On the road again: Compensating for business trips

After limiting business travel due to the pandemic, many employers are sending their employees to out-of-town sales meetings, conferences and training. Here are the rules of the road for compensating California employees for work-related travel.

Non-exempt employees must be compensated for travel time imposed by the employer

Employees exempt from overtime rules, such as executives, professionals, and high-level administrators, receive a fixed salary of at least twice the state minimum hourly wage to perform their duties, regardless of the time it takes. They are not entitled to additional compensation for business trips.

Under current state wage orders, non-exempt employees, whether paid by the hour or wage, are entitled to be paid for all “hours worked,” including “time during which an employee is under the control of an employer. …” This includes time spent on employer-mandated travel.

DLSE advice on work-related travel compensation

In 2002, the California Division of Labor Standards Enforcement (DLSE) issued Opinion Letter 2002.02.21, the advice of which later became part of the agency’s enforcement handbook, examining the legality of an employer policy which provided that “time spent traveling as a passenger on an airplane, train, bus, car or taxi to an outside business destination [an employee’s] normal working hours are not considered paid time. The DLSE found that the policy violated California law, although it could partially fall under less stringent federal wage rules.

“Under state law, if an employer requires an employee to attend a business meeting, training session, or other out-of-town event, the employer cannot not waive the obligation to pay for the employee’s time to and from the place of work. this event. Time spent driving, or as a passenger on an airplane, train, bus, taxi or car, or any other mode of transportation, to and from this out-of-town event waiting to purchase a ticket, check baggage, or board, is, in such circumstances, time spent carrying out the employer’s instructions and can therefore only be qualified as time during which the employee is subject to the employer control. This forced travel time therefore constitutes compensable “worked hours”. »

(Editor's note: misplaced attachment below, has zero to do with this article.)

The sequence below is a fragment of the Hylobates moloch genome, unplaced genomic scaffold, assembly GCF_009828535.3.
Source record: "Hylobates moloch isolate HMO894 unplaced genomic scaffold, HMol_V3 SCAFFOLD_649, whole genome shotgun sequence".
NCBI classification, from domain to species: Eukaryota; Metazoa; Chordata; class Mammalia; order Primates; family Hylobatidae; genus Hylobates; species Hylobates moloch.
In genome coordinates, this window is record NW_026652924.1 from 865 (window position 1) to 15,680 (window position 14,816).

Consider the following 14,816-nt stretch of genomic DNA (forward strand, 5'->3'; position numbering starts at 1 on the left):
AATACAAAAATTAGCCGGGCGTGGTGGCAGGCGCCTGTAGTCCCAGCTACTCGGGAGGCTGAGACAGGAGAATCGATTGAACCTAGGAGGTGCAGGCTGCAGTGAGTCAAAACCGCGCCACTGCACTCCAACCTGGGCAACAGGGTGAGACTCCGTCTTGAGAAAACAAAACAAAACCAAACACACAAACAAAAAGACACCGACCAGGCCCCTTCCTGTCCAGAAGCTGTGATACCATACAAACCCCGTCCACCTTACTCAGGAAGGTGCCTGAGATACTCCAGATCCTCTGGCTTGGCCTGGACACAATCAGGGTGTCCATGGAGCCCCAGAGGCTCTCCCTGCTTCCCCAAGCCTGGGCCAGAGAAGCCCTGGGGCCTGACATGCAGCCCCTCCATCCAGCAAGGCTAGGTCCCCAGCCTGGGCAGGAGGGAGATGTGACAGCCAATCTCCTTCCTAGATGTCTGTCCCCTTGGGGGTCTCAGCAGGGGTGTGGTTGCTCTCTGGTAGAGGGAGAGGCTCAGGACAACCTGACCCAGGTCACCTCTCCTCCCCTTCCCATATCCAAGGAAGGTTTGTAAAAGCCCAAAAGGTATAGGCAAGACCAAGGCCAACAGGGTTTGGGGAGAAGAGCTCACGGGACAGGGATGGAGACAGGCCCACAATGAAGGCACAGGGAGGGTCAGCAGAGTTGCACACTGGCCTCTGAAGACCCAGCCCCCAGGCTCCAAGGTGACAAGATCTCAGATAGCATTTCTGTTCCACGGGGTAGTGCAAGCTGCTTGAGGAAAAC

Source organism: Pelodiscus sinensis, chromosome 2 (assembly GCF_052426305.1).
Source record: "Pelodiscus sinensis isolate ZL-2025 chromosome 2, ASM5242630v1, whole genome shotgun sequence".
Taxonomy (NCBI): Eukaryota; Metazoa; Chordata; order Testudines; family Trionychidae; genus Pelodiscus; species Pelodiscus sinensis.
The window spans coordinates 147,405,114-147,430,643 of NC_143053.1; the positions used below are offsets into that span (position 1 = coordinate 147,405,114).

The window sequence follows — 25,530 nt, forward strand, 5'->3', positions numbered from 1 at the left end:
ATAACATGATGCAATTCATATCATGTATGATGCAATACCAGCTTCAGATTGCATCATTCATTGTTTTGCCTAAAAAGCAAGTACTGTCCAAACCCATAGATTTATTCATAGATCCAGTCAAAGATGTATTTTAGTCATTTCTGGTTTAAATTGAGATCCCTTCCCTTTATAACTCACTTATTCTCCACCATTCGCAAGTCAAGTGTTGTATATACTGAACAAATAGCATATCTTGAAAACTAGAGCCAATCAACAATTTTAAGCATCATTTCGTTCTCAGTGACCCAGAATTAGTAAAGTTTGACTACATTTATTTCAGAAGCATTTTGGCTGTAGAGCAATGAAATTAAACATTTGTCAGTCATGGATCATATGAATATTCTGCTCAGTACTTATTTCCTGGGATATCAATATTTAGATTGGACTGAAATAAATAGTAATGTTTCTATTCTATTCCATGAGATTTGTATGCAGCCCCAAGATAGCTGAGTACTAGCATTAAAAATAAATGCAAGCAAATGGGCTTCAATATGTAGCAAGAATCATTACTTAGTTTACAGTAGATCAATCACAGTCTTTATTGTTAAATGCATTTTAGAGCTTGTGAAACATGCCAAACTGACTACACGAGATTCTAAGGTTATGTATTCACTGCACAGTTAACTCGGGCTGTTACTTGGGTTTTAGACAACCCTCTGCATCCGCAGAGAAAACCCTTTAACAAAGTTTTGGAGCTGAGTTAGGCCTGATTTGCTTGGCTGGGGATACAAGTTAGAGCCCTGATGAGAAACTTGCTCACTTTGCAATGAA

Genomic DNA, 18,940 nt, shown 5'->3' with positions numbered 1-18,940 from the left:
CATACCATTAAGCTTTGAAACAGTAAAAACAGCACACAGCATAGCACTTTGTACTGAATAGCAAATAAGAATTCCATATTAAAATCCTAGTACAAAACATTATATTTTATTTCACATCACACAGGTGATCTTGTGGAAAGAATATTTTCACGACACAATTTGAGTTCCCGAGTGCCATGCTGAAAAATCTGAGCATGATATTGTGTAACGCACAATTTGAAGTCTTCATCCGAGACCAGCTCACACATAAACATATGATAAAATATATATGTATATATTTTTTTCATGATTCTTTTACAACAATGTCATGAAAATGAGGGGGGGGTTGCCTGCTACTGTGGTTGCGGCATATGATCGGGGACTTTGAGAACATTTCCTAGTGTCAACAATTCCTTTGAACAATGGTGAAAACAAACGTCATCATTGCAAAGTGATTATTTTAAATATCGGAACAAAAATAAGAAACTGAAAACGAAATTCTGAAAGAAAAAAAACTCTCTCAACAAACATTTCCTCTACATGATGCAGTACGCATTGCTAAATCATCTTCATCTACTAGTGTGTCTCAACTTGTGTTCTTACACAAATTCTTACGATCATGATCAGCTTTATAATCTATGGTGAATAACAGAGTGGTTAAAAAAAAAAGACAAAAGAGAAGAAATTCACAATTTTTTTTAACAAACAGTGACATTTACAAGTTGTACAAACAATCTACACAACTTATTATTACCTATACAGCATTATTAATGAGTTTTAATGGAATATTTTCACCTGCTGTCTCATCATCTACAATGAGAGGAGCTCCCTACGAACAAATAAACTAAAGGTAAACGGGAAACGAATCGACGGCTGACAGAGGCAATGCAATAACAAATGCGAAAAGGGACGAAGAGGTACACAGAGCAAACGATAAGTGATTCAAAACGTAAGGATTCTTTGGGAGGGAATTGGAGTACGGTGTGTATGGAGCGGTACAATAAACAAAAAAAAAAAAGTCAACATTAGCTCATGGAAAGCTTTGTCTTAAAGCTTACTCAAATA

According to the DLSE, this does not mean that every hour an employee spends on employer-required travel is compensable. “[T]time spent taking a break from travel to have a meal, sleep, or engage in purely personal activities not related to travel or necessary travel connections (such as, for example, spending an extra day in a city before departure or after the conclusion of a conference for sightseeing), is not compensable.

The employer can set a lower compensation rate for the trip before it happens

The DLSE allows an employer, by policy or contract, “to establish a separate rate for travel prior to work being performed, provided that no rate of pay may fall below the state minimum wage. Under state law, the obligation to pay at least minimum wage attaches to every hour or part of every hour worked. »

All employees shall be reimbursed for reasonably necessary work-related travel expenses

Section 2802 of the California Labor Code requires an employer to reimburse exempt and non-exempt employees for all necessary expenses incurred in connection with travel required by the employer.

Employers often reimburse employees who drive out of town for business at the mileage rate set by the US Internal Revenue Service rather than for any expenses the employee actually incurs while driving. In June, the IRS announced an unusual mid-year increase in the business mileage reimbursement rate from 58.5 cents to 62.5 cents effective July 1 through the end of the year for reflect the recent increase in fuel prices.

Limitation of the employer’s obligation to pay work-related travel expenses

Non-exempt employees must be paid for business travel that an employer requires, not the business trips an employee chooses to take, such as an enrichment seminar the employee chooses to take to become a better employee. And an employer must reimburse “necessary” travel expenses, not discretionary extras like seat or room upgrades. Along with the ability to pre-set a lower rate of pay for hours spent traveling for business, these limits give employers some control over their travel budgets.

Dan Eaton is a partner at the San Diego law firm Seltzer Caplan McMahon Vitek, where his practice focuses on advocacy and counsel to employers. He is also an instructor at San Diego State University’s Fowler College of Business, where he teaches courses in business ethics and labor law. He can be reached at eaton@scmv.com. His Twitter account is @DanEatonlaw

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